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San Juan de Ortega was to be a memorable stop that was full of the “small miracles” that I’ve spoken about before. It gave me tranquility, peace, joy and faith in my journey. Not that I didn’t have faith before – you need plenty of it to endure – but you can never be without a little infusion of faith coupled with joy, peace and tranquility every now and then. Unfortunately, in our modern lives we get so little opportunities to experience these feelings and we Peregrinos are fortunate to live out these precious moments on the Camino.
The feeling of peace and tranquility was definately imparted to me by the Monasterio de San Juan de Ortega. It is a beautiful place both inside and outside. It is named after Juan Velázquez (ca. 1080-1163) who was a disciple of San Domingo de la Calzada. Juan was instrumental in the construction of bridges in Logroño, Santo Domingo de la Calzada and Nájera. After Domingo died in 1109, Juan went to the Holy Land on pilgrimage and on his return was shipwrecked and prayed to San Nicolas de Barí to intercede and deliver him to safety. He was saved and in return Juan pledged to devote the rest of his life to helping pilgrims. Help them he did as he set-up his mission in the dangerous Montes de Oca and soon attracted the attention of powerful benefactors such as, Alfonso VII of Castilla and Pope Innocent III who offered his personal protection to Juan.
Juan took the name of Ortega from the Latin word for “thistle.” He was known as the patron of hospice keepers, children and barren mothers. When his tomb was opened, there was pleasant odor and out flew a swarm of white bees that was interpreted as being the souls of unborn children that the Saint was keeping safe pending their incarnation in the wombs of the faithful. One of those faithful who came to the monastery was Isabel la Católica and she conceived a son whom she named Juan. Later she also conceived a daughter whom she named Juanna. After Juan’s death the monastery continued to grow and the church and monastery was enlarged. It gained fame for a pharmacy that served the entire region and the charity of monks toward pilgrims. Monastery records record 114 miracles granted up to 1756 due to the intercession of San Juan de Ortega or San Juan de Barí. The Monastery of San Juan de Ortega was a classic pilgrim stop and continues to be one.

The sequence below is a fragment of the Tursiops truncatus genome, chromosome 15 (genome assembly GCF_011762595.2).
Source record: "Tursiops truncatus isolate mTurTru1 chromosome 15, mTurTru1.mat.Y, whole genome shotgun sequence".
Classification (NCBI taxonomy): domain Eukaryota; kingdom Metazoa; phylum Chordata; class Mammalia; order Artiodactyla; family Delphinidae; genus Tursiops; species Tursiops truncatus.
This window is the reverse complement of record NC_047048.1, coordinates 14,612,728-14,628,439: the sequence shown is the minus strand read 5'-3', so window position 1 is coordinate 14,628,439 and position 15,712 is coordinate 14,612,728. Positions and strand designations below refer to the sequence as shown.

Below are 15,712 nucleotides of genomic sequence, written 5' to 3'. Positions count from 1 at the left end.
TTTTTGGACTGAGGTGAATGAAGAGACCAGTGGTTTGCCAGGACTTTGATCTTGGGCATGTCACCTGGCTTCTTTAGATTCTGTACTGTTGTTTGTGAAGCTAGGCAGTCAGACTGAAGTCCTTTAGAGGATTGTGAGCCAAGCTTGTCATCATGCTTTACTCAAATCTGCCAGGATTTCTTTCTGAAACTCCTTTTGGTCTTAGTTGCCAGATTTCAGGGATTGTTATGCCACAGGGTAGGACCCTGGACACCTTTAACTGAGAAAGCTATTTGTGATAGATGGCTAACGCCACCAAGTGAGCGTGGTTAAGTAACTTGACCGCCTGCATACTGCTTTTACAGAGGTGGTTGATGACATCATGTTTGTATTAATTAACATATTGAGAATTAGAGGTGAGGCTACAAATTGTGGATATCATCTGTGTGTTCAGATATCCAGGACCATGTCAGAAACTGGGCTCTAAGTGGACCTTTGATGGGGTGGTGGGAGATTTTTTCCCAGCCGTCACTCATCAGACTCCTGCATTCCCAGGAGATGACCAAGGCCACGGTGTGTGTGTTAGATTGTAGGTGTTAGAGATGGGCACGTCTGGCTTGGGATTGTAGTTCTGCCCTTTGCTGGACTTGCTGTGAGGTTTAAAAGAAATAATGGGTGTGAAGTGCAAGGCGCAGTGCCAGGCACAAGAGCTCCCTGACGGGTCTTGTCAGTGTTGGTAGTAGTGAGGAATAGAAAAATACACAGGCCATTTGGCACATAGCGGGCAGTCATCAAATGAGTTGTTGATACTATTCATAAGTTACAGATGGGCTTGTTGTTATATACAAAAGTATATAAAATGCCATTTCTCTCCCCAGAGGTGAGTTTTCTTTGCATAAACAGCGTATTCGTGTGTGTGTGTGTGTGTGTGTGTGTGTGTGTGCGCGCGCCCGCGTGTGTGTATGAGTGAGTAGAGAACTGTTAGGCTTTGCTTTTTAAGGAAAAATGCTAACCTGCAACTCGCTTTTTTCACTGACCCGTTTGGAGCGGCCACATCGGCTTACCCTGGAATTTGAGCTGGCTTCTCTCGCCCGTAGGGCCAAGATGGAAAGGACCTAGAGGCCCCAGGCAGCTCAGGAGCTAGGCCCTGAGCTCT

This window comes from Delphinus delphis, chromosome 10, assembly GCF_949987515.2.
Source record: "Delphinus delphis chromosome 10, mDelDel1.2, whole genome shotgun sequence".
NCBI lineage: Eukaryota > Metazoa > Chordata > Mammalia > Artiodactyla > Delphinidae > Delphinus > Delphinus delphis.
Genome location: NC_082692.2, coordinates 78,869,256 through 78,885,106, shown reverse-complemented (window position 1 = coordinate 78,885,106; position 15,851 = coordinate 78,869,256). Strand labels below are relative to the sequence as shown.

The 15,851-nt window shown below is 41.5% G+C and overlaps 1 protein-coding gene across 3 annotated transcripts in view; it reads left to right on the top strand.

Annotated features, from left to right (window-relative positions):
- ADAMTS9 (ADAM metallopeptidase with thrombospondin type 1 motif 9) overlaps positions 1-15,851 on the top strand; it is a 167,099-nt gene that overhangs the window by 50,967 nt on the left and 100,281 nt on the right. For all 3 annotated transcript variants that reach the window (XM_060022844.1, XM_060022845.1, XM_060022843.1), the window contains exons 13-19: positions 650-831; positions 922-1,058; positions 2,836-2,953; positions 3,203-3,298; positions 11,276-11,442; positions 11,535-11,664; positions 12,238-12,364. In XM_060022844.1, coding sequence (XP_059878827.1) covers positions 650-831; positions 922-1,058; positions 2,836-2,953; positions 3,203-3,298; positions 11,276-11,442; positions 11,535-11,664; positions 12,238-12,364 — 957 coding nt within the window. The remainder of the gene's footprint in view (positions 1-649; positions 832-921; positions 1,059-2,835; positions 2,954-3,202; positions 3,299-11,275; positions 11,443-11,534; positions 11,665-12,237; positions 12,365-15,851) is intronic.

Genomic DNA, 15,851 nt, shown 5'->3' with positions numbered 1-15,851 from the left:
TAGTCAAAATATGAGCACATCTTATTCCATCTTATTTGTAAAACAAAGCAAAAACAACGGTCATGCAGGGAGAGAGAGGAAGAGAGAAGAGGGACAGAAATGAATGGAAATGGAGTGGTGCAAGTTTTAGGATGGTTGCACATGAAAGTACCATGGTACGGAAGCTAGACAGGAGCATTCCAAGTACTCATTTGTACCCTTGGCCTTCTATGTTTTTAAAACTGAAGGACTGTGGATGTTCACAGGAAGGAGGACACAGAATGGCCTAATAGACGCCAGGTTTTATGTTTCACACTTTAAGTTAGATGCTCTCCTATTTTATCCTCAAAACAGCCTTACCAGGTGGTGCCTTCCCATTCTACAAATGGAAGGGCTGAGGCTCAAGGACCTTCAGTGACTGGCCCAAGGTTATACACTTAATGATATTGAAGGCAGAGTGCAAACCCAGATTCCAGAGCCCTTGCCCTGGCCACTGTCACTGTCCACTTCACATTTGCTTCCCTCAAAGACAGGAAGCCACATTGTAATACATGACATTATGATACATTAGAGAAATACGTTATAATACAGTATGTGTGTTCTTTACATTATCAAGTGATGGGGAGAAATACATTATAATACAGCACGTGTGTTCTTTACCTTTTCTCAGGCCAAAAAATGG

Now to get back to my narrative, Robert and I arrived tired and dusty from our trek across and up the Montes de Oca and immediately decided that the best way to combat our weariness was a cold beer. First, before we could claim that beer we had to check in to the albergue and we found a small line awaiting us there and a comic interlude.
As I waited patiently in line I heard and saw the following exchange take place:
Hospitalero: Credential and DNI (National Identity Document), please.
The hospitalero looks at the French DNI closely, looks up at the Peregrino, does a double-take and says, “Welcome Monseiur Le President”
Peregrino: Excuse -moi?
Hospitalero: You look exactly like Francois Hollande.
Hospitalero: José, doesn’t he look like Francois Hollande?
José takes look and answers affirmatively. The hospitalero then takes the 10 Euro payment from the bewildered French Peregrino and his wife and then I step up and say to him, Yeah, he looks exactly like Hollande (10 years younger maybe).